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Yes, I'm aware of that. However, I suspect that a 6k Onan QD genset is less fuel efficient than a 1k Honda genset. That being the case, the little Honda is better from both a fuel efficiency and charging point of view.
Amps matter. I looked up specs for several inverter/chargers, and for them to be able to bulk charge at 160 amps, they require minimum 15 - 20 amps @ 120volts. The EU1000i maxes out at 7.5 amps.

Therefore the charger will need to be programmed to cut the charging current WAY BACK if it's only powered by the little EU1000i....and then the batteries will take much longer to charge.....meaning the little generator has to run for a much longer time.

The big Onan also has inverter technology, so it only runs at the RPM required for the load.....however in this case, the charger is programmed to deliver its maximum charge amps....which charge the batteries much quicker.....and the Onan completes it's task with much less runtime than the little honda. End result is no (or very little) cost savings from fuel between the two scenarios.

Here is an analogy..... If you want to move the furniture and belongings in your house you could use your pickup truck and make like 15 trips -OR you can use a semi-tractor trailer to move it all in one load. I will bet you that the one semi-tractor trip will use less fuel than your pickup truck making 15 round trips to do the same amount of work.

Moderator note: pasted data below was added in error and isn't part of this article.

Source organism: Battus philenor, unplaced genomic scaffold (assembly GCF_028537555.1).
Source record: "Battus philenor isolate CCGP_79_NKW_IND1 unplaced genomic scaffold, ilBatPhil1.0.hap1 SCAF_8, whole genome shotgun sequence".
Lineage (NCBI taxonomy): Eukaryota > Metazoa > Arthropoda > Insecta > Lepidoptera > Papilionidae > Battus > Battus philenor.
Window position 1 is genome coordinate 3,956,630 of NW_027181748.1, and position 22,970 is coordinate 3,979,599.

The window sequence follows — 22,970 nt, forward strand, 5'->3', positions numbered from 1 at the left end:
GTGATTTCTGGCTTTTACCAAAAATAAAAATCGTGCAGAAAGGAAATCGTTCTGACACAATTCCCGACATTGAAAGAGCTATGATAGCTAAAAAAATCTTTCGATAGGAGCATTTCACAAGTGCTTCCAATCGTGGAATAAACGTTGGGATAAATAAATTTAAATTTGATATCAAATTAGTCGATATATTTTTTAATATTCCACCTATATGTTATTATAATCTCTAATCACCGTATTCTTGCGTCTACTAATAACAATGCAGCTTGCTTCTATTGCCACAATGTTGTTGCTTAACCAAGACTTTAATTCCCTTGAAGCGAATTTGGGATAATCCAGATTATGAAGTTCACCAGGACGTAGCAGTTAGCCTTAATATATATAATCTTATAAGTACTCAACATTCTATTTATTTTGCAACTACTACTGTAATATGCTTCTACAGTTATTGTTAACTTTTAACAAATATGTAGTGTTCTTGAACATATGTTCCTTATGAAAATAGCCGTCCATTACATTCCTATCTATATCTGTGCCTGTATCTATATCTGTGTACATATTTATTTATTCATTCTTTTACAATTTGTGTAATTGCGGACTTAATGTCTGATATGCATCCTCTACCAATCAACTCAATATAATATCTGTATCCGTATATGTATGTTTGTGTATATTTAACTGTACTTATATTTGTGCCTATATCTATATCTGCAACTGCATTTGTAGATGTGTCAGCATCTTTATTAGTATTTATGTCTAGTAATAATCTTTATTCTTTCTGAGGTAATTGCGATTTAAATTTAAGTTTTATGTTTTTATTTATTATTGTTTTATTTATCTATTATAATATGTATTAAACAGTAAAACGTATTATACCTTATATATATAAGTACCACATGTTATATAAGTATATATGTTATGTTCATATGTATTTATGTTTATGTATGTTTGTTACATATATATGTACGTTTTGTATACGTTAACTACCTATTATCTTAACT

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Old 01-25-2014, 07:45 PM   #36
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Regardless of the DC capacity of the charger/converter, the flooded lead acid battery won't accept much more than about 10% of it's rated capacity as charge current. A 400A-hr bank would charge initially at about 40A...which would load up the genny (regardless of it's rating) at about 700Watts / 5.8A Ac. Also, almost 40% of the charge time is at a much lower current as the battery passes 90% state of charge. You can safely stop the charge at this point as long as you do a full charge every 2-4 weeks (and equalize twice a year).


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Forgot to add that the fuel savings are significant vs the Onan. Onan is about 0.5 to 0.6 gph (gallons per hour) with up to about 1/2 load and around 0.9 to 1.0 gph at full load. If it's running at all it is using at least 0.5 gph

The Honda 2000 will use about 0.15 gph running normal loads in my RV - one TV/lights/refrigerator(RV type) and RV charger/inverter set to high charge rate.